- Gap 4. No metrics. Content marketing campaigns are built and deployed with no formal metrics. Marketers don’t have measurable goals in mind when they build these campaigns and have no formal means of tracking them on the back-end. Content is created based on hunches rather than quantifiable data.
Do any of these sound familiar? Are you struggling with any of these gaps? The good news is that they are imminently fixable and that the right content marketing strategy actually does work. But first, we have to examine the brutal facts.
The root cause of gap 1: Poor lead quality
The root cause of gap 1 is usually a scatter gun approach to content marketing. Marketers who suffer from this gap have done many things right. They have produced engaging content and created the infrastructure to capture leads and entice them to give their contact information in exchange for the content. But the content itself is likely the problem.
If you languish in a world of poor lead conversion, take a close look at your content and ask yourself — how does our content address the goals, opportunities and challenges of our ideal clients? Focusing your content creation efforts around ideal clients, not just any client, will make a huge difference. You will likely see a reduction in overall leads but also an increase in meaningful sales conversations.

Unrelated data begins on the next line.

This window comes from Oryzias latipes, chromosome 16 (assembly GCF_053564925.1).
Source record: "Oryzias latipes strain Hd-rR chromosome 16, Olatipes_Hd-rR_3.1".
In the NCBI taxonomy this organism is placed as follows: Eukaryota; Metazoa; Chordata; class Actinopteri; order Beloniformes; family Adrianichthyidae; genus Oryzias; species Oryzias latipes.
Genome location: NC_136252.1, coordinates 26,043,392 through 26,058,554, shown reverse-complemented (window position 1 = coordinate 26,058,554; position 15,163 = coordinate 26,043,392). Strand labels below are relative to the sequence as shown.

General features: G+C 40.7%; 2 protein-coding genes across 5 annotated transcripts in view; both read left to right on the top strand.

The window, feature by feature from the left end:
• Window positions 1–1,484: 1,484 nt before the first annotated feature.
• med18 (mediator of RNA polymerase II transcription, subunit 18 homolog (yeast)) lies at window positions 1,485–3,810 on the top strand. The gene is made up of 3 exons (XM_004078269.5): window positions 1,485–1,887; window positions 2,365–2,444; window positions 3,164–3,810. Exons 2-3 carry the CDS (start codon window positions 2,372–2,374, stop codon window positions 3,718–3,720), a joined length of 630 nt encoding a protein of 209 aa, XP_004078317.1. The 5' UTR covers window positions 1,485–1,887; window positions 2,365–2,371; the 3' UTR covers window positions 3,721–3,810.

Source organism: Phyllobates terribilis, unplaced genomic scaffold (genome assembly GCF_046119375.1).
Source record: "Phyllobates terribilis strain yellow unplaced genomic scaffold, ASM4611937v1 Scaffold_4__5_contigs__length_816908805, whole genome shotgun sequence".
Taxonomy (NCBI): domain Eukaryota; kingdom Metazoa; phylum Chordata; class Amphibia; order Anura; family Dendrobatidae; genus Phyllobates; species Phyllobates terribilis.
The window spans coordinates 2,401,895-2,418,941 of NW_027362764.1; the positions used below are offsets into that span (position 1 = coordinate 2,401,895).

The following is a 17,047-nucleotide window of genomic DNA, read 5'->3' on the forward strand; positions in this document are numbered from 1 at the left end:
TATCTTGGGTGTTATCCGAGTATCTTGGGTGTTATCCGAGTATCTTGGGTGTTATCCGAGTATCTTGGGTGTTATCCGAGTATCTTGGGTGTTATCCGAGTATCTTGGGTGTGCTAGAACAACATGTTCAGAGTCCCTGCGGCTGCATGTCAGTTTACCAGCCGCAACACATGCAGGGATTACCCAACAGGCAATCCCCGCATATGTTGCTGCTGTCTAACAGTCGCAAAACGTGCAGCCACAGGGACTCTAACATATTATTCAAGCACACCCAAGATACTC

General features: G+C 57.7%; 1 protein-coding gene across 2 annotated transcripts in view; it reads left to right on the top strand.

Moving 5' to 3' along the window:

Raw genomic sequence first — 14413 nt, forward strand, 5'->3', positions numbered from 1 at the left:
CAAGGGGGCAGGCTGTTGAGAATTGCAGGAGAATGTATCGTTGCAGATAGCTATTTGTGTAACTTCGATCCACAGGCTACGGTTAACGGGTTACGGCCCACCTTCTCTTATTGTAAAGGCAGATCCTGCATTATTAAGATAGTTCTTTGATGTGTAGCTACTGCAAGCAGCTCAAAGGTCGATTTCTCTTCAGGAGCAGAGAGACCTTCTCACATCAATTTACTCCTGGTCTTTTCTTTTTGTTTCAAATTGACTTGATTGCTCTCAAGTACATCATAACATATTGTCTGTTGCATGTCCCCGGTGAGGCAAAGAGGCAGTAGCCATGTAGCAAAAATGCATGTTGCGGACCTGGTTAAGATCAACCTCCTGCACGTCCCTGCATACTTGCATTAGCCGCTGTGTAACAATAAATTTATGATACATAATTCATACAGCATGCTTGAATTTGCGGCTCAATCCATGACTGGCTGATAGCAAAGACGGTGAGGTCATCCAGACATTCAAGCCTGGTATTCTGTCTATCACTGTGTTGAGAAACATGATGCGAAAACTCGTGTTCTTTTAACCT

The root causes of gap 2: Ignored campaigns
The root causes of gap 2 are a little more complex. First, it’s important to set realistic expectations about metrics (clicks, downloads, leads). If you only run a campaign now and then, it’s not likely that the market will know your content reputation and relish the opportunity to access it. It’s important to find the right balance between content release frequency and content depth and quality. For instance, if you only produce one massive white paper every year and it’s very high quality, you’ll likely see a spike in leads followed by a long tail drop-off.
Another cause of being ignored is might-read versus must-read content. Might-read content is sort of interesting to your market and if they had more time and fewer projects on their plate, they might read it. Must-read content speaks directly to their goals, opportunities and challenges and they know they cannot afford to ignore it. What do I mean by goals, opportunities and challenges?
- A goal is something that a company has already budgeted for, has on their radar screen and is committed to achieving.
- An opportunity is something that fascinates them, but they are not yet fully committed and probably have not allocated budget.
- A challenge is something that frustrates them and something they are willing to spend time investigating, and possibly budget, if you could offer a solution.
So if you find yourself languishing in the world of gap 2, ask yourself these questions:
- Are we releasing enough content with enough frequency?
- Is our content might-read or must-read?
- Does our content truly speak to the goals, opportunities and challenges of our ideal clients?
The root causes of gap 3: Too few leads